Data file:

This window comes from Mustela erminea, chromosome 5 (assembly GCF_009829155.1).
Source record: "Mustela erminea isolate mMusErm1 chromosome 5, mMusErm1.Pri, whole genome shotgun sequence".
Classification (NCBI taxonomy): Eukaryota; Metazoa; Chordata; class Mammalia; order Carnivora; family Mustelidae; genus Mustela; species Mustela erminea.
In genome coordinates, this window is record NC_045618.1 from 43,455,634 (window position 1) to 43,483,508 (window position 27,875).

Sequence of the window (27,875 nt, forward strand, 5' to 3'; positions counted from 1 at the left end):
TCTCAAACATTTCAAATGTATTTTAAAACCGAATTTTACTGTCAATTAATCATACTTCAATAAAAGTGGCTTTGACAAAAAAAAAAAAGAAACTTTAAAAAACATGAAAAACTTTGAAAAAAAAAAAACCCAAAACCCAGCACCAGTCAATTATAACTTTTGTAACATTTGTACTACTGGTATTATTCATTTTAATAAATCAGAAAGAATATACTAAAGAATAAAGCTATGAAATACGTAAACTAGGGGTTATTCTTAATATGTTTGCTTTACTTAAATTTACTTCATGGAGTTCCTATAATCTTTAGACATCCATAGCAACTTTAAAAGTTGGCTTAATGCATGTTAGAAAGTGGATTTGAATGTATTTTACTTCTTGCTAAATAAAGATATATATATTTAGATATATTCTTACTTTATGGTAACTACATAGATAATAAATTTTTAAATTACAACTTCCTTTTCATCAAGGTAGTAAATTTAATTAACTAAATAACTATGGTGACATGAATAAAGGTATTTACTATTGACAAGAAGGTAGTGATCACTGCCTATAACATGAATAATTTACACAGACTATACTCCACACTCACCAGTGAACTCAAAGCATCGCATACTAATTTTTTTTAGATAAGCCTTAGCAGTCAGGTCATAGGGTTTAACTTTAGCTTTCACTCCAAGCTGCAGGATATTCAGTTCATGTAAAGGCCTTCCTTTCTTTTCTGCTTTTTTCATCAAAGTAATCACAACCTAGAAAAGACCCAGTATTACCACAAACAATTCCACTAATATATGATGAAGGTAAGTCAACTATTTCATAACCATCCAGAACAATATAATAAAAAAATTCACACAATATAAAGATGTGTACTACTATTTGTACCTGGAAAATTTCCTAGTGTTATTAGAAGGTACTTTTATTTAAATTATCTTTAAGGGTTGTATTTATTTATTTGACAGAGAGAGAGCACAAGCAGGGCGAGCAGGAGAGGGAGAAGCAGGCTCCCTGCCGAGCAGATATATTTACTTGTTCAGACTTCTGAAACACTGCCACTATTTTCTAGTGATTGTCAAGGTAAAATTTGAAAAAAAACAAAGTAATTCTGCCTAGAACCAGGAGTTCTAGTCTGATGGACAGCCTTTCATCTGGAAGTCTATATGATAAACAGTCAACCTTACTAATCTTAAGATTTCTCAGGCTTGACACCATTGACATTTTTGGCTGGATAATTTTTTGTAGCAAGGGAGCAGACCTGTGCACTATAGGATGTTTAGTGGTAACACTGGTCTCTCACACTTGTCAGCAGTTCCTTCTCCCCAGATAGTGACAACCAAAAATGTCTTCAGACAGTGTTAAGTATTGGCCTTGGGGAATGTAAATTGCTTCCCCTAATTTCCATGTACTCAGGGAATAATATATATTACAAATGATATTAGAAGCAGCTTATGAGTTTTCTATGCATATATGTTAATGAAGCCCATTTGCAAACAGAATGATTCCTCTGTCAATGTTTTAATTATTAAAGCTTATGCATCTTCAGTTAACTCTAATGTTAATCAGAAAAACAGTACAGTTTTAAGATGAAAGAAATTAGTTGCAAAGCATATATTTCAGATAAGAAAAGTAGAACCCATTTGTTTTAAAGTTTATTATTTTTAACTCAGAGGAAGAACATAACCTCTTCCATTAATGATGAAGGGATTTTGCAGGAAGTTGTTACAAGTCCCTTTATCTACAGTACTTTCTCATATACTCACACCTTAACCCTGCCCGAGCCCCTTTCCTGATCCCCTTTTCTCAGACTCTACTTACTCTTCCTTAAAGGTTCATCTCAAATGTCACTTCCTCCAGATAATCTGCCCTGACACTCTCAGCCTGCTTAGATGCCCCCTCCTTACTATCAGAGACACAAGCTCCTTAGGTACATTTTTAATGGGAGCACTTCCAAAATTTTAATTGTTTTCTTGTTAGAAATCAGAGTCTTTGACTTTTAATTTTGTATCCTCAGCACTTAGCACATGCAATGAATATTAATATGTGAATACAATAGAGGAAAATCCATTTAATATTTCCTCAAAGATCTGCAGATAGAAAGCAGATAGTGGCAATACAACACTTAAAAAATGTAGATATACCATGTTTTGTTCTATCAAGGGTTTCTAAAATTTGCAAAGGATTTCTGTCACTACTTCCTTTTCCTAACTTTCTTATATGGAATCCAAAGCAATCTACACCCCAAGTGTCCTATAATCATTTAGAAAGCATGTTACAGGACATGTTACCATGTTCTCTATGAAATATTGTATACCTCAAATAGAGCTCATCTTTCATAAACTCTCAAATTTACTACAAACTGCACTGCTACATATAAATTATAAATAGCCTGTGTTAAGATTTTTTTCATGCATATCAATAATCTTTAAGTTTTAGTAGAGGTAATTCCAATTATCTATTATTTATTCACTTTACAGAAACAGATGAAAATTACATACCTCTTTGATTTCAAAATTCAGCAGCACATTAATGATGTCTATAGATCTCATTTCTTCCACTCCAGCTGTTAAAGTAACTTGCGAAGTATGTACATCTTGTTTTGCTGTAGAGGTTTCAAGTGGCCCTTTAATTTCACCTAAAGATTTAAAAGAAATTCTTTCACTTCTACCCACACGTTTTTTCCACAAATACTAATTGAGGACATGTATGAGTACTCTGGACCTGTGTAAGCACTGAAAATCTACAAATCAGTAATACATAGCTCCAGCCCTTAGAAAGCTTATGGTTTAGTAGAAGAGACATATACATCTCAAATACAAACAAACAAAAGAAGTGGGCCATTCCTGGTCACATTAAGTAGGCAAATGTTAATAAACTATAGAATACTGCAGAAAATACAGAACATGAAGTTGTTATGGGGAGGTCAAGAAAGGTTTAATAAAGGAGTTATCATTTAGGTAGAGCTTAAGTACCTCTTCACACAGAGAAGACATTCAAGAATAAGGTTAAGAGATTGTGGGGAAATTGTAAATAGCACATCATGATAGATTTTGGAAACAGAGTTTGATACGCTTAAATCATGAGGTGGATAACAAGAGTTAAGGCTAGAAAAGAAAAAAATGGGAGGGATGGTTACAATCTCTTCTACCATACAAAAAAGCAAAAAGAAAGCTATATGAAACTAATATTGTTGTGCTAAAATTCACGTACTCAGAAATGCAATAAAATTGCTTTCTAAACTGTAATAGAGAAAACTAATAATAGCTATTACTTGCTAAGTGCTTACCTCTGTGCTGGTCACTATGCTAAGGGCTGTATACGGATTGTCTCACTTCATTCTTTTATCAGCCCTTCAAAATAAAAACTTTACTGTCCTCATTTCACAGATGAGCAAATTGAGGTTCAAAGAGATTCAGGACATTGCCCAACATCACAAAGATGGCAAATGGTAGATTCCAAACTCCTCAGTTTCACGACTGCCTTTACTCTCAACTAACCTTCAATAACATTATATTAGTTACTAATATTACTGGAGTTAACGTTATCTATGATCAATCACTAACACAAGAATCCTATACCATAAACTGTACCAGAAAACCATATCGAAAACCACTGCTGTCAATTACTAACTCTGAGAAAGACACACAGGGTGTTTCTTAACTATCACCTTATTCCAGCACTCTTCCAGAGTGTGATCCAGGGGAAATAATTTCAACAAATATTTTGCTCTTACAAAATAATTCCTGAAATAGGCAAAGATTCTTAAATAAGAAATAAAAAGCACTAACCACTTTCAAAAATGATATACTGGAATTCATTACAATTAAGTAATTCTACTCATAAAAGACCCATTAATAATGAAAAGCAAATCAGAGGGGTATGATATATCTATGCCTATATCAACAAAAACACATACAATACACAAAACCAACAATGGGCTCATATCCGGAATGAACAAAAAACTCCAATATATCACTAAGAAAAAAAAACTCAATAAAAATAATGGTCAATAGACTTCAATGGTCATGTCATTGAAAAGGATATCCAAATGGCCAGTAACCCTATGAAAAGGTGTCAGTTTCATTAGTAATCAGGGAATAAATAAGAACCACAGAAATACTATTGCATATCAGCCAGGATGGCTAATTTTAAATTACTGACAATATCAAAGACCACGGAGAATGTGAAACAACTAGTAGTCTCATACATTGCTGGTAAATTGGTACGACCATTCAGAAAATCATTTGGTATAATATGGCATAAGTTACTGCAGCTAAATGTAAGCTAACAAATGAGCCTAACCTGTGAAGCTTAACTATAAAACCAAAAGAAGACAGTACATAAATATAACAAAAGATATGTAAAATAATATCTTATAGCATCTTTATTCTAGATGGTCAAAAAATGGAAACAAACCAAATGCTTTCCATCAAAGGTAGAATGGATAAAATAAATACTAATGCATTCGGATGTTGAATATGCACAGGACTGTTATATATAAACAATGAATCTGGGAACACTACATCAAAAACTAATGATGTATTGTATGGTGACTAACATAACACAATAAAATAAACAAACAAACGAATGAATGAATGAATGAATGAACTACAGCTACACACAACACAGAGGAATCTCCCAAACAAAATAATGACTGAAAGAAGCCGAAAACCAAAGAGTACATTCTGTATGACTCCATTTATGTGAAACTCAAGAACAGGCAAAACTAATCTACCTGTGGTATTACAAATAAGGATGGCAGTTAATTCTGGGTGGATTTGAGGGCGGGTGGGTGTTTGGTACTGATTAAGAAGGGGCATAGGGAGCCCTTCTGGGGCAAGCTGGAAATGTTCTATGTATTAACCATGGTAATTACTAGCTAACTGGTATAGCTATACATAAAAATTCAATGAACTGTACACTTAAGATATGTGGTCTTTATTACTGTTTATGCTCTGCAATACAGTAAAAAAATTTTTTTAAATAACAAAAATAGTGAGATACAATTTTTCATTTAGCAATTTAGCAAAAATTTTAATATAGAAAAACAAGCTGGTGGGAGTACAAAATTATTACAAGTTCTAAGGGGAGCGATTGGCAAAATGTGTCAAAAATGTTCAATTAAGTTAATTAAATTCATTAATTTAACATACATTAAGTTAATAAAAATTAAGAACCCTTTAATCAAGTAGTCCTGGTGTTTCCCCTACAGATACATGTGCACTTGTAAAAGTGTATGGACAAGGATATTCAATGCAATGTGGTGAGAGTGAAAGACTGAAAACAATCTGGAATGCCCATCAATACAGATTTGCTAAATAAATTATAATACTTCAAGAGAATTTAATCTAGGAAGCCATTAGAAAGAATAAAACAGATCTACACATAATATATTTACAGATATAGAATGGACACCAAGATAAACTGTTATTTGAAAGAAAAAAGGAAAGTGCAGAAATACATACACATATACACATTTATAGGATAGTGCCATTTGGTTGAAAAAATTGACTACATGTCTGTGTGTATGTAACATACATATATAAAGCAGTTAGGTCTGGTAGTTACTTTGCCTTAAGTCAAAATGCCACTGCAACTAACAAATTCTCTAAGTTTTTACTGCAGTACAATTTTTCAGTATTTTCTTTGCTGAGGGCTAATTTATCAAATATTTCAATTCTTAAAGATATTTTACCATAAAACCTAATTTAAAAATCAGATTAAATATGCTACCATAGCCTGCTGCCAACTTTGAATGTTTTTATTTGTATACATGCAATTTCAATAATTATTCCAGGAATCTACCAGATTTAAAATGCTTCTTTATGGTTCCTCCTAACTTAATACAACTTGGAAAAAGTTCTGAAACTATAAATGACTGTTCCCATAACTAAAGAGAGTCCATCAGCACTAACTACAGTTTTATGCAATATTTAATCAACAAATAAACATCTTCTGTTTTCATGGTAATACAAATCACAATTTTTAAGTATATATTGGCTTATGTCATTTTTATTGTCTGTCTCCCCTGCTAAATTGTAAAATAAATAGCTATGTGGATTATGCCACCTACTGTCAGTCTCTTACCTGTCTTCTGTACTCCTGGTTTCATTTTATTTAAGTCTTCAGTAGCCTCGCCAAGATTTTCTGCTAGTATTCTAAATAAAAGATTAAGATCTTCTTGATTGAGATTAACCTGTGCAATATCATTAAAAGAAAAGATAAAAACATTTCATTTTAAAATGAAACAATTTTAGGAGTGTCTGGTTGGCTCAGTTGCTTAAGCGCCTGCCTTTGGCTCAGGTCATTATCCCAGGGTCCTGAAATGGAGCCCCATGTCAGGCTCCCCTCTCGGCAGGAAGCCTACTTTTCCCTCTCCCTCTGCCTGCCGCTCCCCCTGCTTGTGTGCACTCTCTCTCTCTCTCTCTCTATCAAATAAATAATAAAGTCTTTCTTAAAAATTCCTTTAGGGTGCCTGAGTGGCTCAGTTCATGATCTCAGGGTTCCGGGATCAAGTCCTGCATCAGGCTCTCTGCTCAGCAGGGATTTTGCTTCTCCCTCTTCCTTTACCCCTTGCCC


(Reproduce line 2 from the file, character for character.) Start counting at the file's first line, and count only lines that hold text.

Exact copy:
Source record: "Mustela erminea isolate mMusErm1 chromosome 5, mMusErm1.Pri, whole genome shotgun sequence".